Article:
Vitamin D acts as a compound
Nutrients are different from allopathic medicines, they are not 'medication against diseases' as they are sometimes marketed, but are necessary components of the metabolic processes in the body. If all these physical processes can run optimally, health emerges from the overall system of all these networked processes, which are interdependent and strongly interrelated. If, on the other hand, some of these processes are disturbed due to nutrient deficiencies, diseases arise. Since all these processes are closely interrelated, there are always several nutrients that interact. Also vitamin D is no exception:
|Vitamin D can only fulfill its role in the body, even if the supply of other nutrients is given, which strongly intervene in the action of the vitamin D.|
All effects of vitamin D are dependent on other nutrients. These include:
- The conversion of vitamin D3 into its active form
- The activation of genes
- Activation of enzymes and proteins
- The calcium recovery
In addition, there are numerous indirect interactions that affect the regulation of the vitamin D hormone.
The most important nutrient combinations
This article will discuss the most important direct interactions and nutrient combinations that are directly relevant to the effect of vitamin D and good vitamin D supply. Vitamin D interacts with the following nutrients:
|nutrient||interaction||Requirements *||Frequency of deficiency **||Overdosing?||Combination with vitamin D recommended?|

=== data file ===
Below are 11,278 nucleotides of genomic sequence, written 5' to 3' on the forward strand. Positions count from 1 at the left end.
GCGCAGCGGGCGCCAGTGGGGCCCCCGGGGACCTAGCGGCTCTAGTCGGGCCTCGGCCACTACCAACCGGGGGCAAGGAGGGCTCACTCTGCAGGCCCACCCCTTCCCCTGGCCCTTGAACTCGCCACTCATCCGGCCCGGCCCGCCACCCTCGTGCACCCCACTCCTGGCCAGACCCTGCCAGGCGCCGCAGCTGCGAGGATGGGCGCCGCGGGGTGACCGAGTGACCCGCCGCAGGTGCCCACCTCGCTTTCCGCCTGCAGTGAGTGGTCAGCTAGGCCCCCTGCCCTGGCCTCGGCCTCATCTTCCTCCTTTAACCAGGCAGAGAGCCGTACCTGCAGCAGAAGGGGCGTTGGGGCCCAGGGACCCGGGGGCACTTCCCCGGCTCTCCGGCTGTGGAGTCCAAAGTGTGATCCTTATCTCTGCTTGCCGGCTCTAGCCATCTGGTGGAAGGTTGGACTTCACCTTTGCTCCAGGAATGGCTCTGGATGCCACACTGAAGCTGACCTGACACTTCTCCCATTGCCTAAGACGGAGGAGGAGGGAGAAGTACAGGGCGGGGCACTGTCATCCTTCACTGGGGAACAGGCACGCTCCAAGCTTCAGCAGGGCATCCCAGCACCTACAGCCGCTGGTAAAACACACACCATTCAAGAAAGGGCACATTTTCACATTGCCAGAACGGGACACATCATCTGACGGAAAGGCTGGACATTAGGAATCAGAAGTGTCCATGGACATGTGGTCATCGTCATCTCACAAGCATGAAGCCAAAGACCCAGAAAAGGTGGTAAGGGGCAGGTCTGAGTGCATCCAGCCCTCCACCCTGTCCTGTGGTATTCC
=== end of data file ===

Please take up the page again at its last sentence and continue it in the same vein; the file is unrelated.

|Calcium||Vitamin D controls the intake||1000 mg||medium||Yes||Yes, at low calcium level. Together with magnesium. As a citrate.|
|phosphorus||Vitamin D controls the intake||700 mg||Very low||Yes||No, supply is very good.|
|Vitamin K2||Activated by vitamin D formed proteins, ensures the transport and the utilization of calcium||70 μg||Medium to high||No||Yes, generally. Approximately 100 μg K2 per daily dose of vitamin D. Used as vitamin K2 MK7.|
|magnesium||Needs to convert vitamin D to its effective form||400 mg||medium||medium||Yes, in the case of unsafe magnesium supply. As gluconate or citrate.|
|Vitamin A (retinol) & beta-carotene (vitamin A precursor)||Controls together with vitamin D genes, mutual regulation||1 mg||Very low||Yes||Only in case of poor supply. The best thing about food. In preparations as a natural (9-cis) beta-carotene (vitamin A precursor) to prevent overdosage.|
|zinc||Needs to form vitamin D receptors||10 mg||low||Yes||Only at low recording.|
|Boron||Contribute to the metabolism of the mineral||KA||No studies||From?||No recommendation possible|
* Required for adults, according to DGE ** assessment where available according to the National Nutrition Survey II, otherwise lt in Germany. Corresponding studies
Vitamin D, calcium and phosphorus / phosphates
One of the best known functions of vitamin D is its important role in the uptake of calcium and phosphate in the intestine: only by vitamin D can the two substances from the diet be absorbed and made usable for bone formation and energy metabolism. Vitamin D is therefore important for bone health, but plays only the role of a mediator and can have no effect if the supply of calcium and phosphorus is not given.